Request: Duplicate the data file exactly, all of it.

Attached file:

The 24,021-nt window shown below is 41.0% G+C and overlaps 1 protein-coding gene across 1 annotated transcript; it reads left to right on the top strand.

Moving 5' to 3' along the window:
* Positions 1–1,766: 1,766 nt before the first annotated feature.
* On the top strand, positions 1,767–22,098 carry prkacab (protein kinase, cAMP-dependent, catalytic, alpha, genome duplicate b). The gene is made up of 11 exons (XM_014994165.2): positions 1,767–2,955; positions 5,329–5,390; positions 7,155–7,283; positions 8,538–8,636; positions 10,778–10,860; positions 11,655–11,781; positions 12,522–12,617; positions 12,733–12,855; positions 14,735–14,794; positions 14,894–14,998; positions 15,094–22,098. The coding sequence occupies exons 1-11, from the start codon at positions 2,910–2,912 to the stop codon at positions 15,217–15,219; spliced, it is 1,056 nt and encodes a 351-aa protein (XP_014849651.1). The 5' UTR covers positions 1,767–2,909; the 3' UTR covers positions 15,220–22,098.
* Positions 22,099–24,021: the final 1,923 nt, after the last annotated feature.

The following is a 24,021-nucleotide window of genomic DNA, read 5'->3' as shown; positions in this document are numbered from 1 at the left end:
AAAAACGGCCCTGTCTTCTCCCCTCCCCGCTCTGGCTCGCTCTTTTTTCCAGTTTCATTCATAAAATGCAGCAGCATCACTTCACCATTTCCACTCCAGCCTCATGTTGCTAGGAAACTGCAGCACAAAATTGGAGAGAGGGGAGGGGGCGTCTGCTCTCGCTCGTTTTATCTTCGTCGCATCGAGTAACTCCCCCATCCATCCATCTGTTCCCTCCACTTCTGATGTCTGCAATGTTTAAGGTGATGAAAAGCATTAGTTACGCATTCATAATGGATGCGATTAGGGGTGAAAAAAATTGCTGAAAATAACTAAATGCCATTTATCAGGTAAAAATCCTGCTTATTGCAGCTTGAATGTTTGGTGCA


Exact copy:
The 24,021-nt window shown below is 41.0% G+C and overlaps 1 protein-coding gene across 1 annotated transcript; it reads left to right on the top strand.

Moving 5' to 3' along the window:
* Positions 1–1,766: 1,766 nt before the first annotated feature.
* On the top strand, positions 1,767–22,098 carry prkacab (protein kinase, cAMP-dependent, catalytic, alpha, genome duplicate b). The gene is made up of 11 exons (XM_014994165.2): positions 1,767–2,955; positions 5,329–5,390; positions 7,155–7,283; positions 8,538–8,636; positions 10,778–10,860; positions 11,655–11,781; positions 12,522–12,617; positions 12,733–12,855; positions 14,735–14,794; positions 14,894–14,998; positions 15,094–22,098. The coding sequence occupies exons 1-11, from the start codon at positions 2,910–2,912 to the stop codon at positions 15,217–15,219; spliced, it is 1,056 nt and encodes a 351-aa protein (XP_014849651.1). The 5' UTR covers positions 1,767–2,909; the 3' UTR covers positions 15,220–22,098.
* Positions 22,099–24,021: the final 1,923 nt, after the last annotated feature.

The following is a 24,021-nucleotide window of genomic DNA, read 5'->3' as shown; positions in this document are numbered from 1 at the left end:
AAAAACGGCCCTGTCTTCTCCCCTCCCCGCTCTGGCTCGCTCTTTTTTCCAGTTTCATTCATAAAATGCAGCAGCATCACTTCACCATTTCCACTCCAGCCTCATGTTGCTAGGAAACTGCAGCACAAAATTGGAGAGAGGGGAGGGGGCGTCTGCTCTCGCTCGTTTTATCTTCGTCGCATCGAGTAACTCCCCCATCCATCCATCTGTTCCCTCCACTTCTGATGTCTGCAATGTTTAAGGTGATGAAAAGCATTAGTTACGCATTCATAATGGATGCGATTAGGGGTGAAAAAAATTGCTGAAAATAACTAAATGCCATTTATCAGGTAAAAATCCTGCTTATTGCAGCTTGAATGTTTGGTGCA